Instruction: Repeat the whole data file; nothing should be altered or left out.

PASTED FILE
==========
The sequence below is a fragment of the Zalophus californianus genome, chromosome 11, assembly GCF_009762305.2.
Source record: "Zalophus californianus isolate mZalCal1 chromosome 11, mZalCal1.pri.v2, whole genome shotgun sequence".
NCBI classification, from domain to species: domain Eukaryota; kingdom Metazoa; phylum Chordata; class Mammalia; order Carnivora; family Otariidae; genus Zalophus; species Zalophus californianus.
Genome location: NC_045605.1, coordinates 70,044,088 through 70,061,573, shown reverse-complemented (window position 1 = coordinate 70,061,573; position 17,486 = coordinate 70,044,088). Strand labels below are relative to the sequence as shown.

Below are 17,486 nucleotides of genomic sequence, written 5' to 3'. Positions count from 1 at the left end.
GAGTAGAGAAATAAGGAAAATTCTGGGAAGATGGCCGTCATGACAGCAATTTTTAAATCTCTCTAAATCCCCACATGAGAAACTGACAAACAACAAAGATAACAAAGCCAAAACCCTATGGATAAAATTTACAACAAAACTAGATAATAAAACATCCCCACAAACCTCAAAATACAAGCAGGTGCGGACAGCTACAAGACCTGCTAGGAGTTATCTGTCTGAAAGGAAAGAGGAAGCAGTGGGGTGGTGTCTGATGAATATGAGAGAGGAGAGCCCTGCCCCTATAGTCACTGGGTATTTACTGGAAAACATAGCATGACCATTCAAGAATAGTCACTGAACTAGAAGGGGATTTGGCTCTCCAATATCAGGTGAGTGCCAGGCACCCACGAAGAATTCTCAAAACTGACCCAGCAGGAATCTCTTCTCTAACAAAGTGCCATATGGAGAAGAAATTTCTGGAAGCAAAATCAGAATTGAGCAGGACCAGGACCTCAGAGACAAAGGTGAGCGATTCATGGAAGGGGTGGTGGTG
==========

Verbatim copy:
The sequence below is a fragment of the Zalophus californianus genome, chromosome 11, assembly GCF_009762305.2.
Source record: "Zalophus californianus isolate mZalCal1 chromosome 11, mZalCal1.pri.v2, whole genome shotgun sequence".
NCBI classification, from domain to species: domain Eukaryota; kingdom Metazoa; phylum Chordata; class Mammalia; order Carnivora; family Otariidae; genus Zalophus; species Zalophus californianus.
Genome location: NC_045605.1, coordinates 70,044,088 through 70,061,573, shown reverse-complemented (window position 1 = coordinate 70,061,573; position 17,486 = coordinate 70,044,088). Strand labels below are relative to the sequence as shown.

Below are 17,486 nucleotides of genomic sequence, written 5' to 3'. Positions count from 1 at the left end.
GAGTAGAGAAATAAGGAAAATTCTGGGAAGATGGCCGTCATGACAGCAATTTTTAAATCTCTCTAAATCCCCACATGAGAAACTGACAAACAACAAAGATAACAAAGCCAAAACCCTATGGATAAAATTTACAACAAAACTAGATAATAAAACATCCCCACAAACCTCAAAATACAAGCAGGTGCGGACAGCTACAAGACCTGCTAGGAGTTATCTGTCTGAAAGGAAAGAGGAAGCAGTGGGGTGGTGTCTGATGAATATGAGAGAGGAGAGCCCTGCCCCTATAGTCACTGGGTATTTACTGGAAAACATAGCATGACCATTCAAGAATAGTCACTGAACTAGAAGGGGATTTGGCTCTCCAATATCAGGTGAGTGCCAGGCACCCACGAAGAATTCTCAAAACTGACCCAGCAGGAATCTCTTCTCTAACAAAGTGCCATATGGAGAAGAAATTTCTGGAAGCAAAATCAGAATTGAGCAGGACCAGGACCTCAGAGACAAAGGTGAGCGATTCATGGAAGGGGTGGTGGTG